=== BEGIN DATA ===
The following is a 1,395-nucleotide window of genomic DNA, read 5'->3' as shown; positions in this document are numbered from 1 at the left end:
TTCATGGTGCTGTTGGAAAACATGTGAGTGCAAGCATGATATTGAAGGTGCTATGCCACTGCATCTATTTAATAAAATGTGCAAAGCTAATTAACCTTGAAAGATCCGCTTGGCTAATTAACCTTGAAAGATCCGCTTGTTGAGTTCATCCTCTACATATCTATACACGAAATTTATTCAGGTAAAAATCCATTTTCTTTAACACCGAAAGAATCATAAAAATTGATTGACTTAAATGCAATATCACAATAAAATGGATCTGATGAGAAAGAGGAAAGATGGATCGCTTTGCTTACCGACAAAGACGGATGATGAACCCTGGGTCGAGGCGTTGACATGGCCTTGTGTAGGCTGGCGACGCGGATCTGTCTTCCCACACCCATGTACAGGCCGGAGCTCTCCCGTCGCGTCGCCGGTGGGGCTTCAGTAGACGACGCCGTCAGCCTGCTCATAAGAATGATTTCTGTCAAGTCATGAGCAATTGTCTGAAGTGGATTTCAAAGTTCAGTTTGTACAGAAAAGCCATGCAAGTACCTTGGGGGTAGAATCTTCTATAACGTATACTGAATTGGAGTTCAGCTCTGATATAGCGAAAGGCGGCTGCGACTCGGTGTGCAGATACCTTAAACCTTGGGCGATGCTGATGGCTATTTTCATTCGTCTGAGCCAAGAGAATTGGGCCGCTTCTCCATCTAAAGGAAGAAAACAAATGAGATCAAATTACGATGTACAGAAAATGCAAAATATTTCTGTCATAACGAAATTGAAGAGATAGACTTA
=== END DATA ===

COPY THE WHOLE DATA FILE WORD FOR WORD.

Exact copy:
The following is a 1,395-nucleotide window of genomic DNA, read 5'->3' as shown; positions in this document are numbered from 1 at the left end:
TTCATGGTGCTGTTGGAAAACATGTGAGTGCAAGCATGATATTGAAGGTGCTATGCCACTGCATCTATTTAATAAAATGTGCAAAGCTAATTAACCTTGAAAGATCCGCTTGGCTAATTAACCTTGAAAGATCCGCTTGTTGAGTTCATCCTCTACATATCTATACACGAAATTTATTCAGGTAAAAATCCATTTTCTTTAACACCGAAAGAATCATAAAAATTGATTGACTTAAATGCAATATCACAATAAAATGGATCTGATGAGAAAGAGGAAAGATGGATCGCTTTGCTTACCGACAAAGACGGATGATGAACCCTGGGTCGAGGCGTTGACATGGCCTTGTGTAGGCTGGCGACGCGGATCTGTCTTCCCACACCCATGTACAGGCCGGAGCTCTCCCGTCGCGTCGCCGGTGGGGCTTCAGTAGACGACGCCGTCAGCCTGCTCATAAGAATGATTTCTGTCAAGTCATGAGCAATTGTCTGAAGTGGATTTCAAAGTTCAGTTTGTACAGAAAAGCCATGCAAGTACCTTGGGGGTAGAATCTTCTATAACGTATACTGAATTGGAGTTCAGCTCTGATATAGCGAAAGGCGGCTGCGACTCGGTGTGCAGATACCTTAAACCTTGGGCGATGCTGATGGCTATTTTCATTCGTCTGAGCCAAGAGAATTGGGCCGCTTCTCCATCTAAAGGAAGAAAACAAATGAGATCAAATTACGATGTACAGAAAATGCAAAATATTTCTGTCATAACGAAATTGAAGAGATAGACTTA